Gitomer warns that because several rivers come together near the restaurant, the tides, currents and wind are unpredictable.
Why paddlers like it: Gitomer likes the number of paddling options available near the restaurant and enjoys grabbing a drink at the boat-friendly cafe after a paddle.
Similar paddles: Hard Yacht Cafe on Bear Creek offers a similar dine-and-paddle experience
Nick's Fish House
Location: The restaurant is located at 2600 Insulator Drive, Baltimore
Where to park: Parking at the restaurant is available for customers.
Description: Nick's Fish House, near the Vietnam Veterans Memorial Bridge in Hanover Street, provides easy access to Fort McHenry and Baltimore's harbor. Though the water is busy with boat traffic, paddling in the harbor offers a great view of downtown.
Chuck McMillin warns to "stay away from the harbor during the heat of summer — the water quality isn't good."
Why paddlers like it: Nick's is convenient and a fun place for kayakers to hang out after a paddle. Plus, according to Nelson, "Baltimore harbor is really interesting from the water."
Similar paddles: Southwest Area Park and Canton Waterfront Park are also easy launches for harbor paddles
Location: Straddles the Howard and Montgomery line on the Patuxent River
Where to park: Parking and boat launching are available at several locations, including on Greenbridge Road.
Description: Created by damming the Patuxent River in the 1940s, the reservoir spans about five miles of the river. Gasoline-powered boats are not permitted in the reservoir, limiting boat traffic, and the water, surrounded by wooded areas, is often fairly calm.
Note: Kayakers need a permit to paddle the reservoir.
Why paddlers like it: According to McMillin, Triadelphia is easily accessible, convenient for anyone south of the city and "absolutely gorgeous."
Similar paddles: Jug Bay, Selby's Landing and Jackson's Landing are also popular Patuxent River paddles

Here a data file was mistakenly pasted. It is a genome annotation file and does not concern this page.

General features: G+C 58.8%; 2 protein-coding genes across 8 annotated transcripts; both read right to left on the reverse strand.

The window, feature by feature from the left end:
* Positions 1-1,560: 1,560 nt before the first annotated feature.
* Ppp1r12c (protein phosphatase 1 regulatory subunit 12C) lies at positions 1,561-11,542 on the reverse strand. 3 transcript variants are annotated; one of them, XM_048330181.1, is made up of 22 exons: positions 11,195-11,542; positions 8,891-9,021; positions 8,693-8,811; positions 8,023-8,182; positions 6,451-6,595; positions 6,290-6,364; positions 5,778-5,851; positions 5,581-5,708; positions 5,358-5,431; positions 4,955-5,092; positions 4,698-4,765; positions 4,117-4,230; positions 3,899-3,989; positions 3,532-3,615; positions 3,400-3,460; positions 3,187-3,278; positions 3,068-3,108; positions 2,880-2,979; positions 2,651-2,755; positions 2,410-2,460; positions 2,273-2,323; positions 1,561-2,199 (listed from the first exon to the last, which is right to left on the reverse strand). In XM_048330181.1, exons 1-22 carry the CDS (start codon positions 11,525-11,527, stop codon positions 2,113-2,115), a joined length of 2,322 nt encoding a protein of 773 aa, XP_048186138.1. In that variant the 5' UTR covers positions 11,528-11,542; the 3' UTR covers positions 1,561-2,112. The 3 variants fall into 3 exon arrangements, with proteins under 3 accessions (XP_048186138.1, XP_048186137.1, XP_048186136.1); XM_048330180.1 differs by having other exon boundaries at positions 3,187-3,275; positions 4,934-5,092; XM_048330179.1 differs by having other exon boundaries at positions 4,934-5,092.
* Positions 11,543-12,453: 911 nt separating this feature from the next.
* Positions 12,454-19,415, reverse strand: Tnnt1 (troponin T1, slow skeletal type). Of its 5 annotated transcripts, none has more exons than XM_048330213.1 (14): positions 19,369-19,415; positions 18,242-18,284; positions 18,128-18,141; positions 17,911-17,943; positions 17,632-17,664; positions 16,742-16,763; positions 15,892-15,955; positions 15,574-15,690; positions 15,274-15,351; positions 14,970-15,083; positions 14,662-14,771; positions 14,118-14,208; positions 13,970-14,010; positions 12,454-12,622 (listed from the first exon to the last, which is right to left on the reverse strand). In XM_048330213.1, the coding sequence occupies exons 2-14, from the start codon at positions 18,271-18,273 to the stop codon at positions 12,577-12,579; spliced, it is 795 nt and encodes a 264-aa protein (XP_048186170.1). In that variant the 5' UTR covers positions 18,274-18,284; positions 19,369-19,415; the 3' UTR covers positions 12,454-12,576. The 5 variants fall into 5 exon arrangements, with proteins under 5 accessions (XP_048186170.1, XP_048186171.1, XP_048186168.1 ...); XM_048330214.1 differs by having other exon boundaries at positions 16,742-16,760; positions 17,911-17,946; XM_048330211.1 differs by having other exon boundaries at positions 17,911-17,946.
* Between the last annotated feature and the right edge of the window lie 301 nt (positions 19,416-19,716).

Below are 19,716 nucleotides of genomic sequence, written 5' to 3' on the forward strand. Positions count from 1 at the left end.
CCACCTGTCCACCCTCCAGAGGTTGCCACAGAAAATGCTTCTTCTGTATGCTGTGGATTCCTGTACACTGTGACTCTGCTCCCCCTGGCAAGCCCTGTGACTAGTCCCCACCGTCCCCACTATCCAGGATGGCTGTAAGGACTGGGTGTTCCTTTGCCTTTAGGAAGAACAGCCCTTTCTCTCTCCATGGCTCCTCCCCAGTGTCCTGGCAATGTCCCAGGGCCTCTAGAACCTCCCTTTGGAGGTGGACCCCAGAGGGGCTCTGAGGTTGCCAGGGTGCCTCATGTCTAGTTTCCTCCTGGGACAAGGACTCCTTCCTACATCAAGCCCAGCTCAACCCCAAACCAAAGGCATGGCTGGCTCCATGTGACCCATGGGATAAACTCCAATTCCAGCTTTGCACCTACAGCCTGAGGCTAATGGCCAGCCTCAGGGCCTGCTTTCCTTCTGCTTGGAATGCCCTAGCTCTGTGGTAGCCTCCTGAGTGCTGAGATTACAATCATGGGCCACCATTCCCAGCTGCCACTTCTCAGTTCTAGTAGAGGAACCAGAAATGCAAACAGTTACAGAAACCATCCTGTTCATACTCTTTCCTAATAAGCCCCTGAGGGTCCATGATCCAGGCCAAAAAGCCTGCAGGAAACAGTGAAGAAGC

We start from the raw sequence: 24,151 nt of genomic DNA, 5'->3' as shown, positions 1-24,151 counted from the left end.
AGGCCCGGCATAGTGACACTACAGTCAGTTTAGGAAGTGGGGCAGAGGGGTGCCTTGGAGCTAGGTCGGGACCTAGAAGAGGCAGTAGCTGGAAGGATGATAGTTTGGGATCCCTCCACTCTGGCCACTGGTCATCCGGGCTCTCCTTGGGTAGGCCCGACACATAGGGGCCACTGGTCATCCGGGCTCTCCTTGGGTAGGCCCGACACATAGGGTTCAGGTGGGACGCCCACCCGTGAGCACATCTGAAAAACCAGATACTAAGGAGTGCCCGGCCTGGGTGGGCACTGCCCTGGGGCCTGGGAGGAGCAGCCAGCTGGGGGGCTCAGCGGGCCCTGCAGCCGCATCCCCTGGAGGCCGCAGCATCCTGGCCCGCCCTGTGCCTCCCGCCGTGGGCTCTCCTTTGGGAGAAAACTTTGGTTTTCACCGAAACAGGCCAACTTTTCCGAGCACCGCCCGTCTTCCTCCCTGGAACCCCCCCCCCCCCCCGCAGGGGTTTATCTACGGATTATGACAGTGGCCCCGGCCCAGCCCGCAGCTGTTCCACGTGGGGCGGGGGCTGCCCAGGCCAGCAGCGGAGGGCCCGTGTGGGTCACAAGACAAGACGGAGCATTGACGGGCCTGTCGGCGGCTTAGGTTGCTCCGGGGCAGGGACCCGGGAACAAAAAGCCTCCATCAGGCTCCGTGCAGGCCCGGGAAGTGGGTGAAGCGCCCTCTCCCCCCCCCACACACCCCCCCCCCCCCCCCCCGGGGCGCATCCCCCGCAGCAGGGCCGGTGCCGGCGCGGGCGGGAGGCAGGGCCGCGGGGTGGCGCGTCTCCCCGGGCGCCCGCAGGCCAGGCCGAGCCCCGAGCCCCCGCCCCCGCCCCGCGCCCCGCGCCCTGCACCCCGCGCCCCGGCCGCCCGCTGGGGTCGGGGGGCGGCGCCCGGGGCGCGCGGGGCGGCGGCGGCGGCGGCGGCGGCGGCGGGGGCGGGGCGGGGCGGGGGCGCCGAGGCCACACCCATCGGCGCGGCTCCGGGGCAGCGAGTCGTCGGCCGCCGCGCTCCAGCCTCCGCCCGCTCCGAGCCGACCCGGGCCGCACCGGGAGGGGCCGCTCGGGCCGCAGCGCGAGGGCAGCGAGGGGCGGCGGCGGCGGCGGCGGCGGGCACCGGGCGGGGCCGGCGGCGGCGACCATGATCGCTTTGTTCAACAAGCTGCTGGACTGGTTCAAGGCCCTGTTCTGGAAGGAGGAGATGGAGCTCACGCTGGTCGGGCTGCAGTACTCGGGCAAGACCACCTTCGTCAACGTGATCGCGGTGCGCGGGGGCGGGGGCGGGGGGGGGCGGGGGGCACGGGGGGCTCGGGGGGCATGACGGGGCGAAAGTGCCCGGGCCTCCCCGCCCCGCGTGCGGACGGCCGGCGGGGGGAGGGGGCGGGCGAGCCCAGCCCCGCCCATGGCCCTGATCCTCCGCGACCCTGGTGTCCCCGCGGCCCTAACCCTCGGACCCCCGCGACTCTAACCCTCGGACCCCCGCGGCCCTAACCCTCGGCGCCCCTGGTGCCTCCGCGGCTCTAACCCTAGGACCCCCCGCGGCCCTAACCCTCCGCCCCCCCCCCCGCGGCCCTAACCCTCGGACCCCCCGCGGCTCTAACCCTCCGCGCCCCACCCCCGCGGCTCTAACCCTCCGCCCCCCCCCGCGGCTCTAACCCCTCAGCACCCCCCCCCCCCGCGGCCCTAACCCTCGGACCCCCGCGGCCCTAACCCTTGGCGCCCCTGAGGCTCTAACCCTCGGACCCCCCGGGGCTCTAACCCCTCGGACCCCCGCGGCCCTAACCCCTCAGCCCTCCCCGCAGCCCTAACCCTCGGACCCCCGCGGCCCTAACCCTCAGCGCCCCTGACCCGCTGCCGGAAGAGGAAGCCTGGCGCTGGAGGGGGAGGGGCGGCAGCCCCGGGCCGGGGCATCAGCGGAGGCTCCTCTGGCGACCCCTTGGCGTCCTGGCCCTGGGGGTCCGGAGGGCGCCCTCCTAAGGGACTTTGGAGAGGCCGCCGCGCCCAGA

Location: Annapolis harbor, the Chesapeake Bay, Spa Creek and Back Creek in Annapolis
Where to park: Kayakers can park and launch boats, for a small fee, from the boat ramps in Truxtun Park between Hilltop Lane and Primrose Road in Annapolis
Description: From the park, kayakers can paddle from Spa Creek to Annapolis harbor, to Back Creek or out into the Chesapeake Bay. The creeks are largely residential, with moderate to heavy boat traffic. The views range from city buildings in Annapolis to waterfront homes and less developed areas on the creeks.
Why paddlers like it: According to Gitomer, "The bay can be challenging and the weather can change quickly, but Spa Creek is protected. You can paddle down Ego Alley in Annapolis, to Davis' Pub in Eastport, or back into Spa Creek to see some wildlife."
Kayaking is fun, but even for experienced paddlers it can be a dangerous sport. Some advice before heading to the water:
Get instruction. There are numerous kayaking instructors and schools in the Baltimore region and many books available on the subject. The more instruction and knowledge you have, the better off you'll be when you get in the water.
Take care of your gear. Life jackets are mandatory for kayakers and helmets are recommended. Other important gear includes: float bags, rescue rope and knife, a whistle or signaling device and a first aid kit.
Know your boat and your limits. Tougher paddles, with faster, deeper water, are not appropriate for smaller boats and less experienced paddlers. ACA instructor Rich Kulaweic warns that experts make tough paddles look easy, but "it's much safer to build skills gradually." He adds, "It's way more fun than getting thrashed."
Water levels can change. Storms can transform usually slow creeks into rough paddles. Check water levels and weather before heading out.
Dress the part. Kulaweic notes that hypothermia contributes to many accidents and even on hot days, temperatures can drop quickly. He recommends layering to avoid unexpected chills.Copyright © 2014, The Baltimore Sun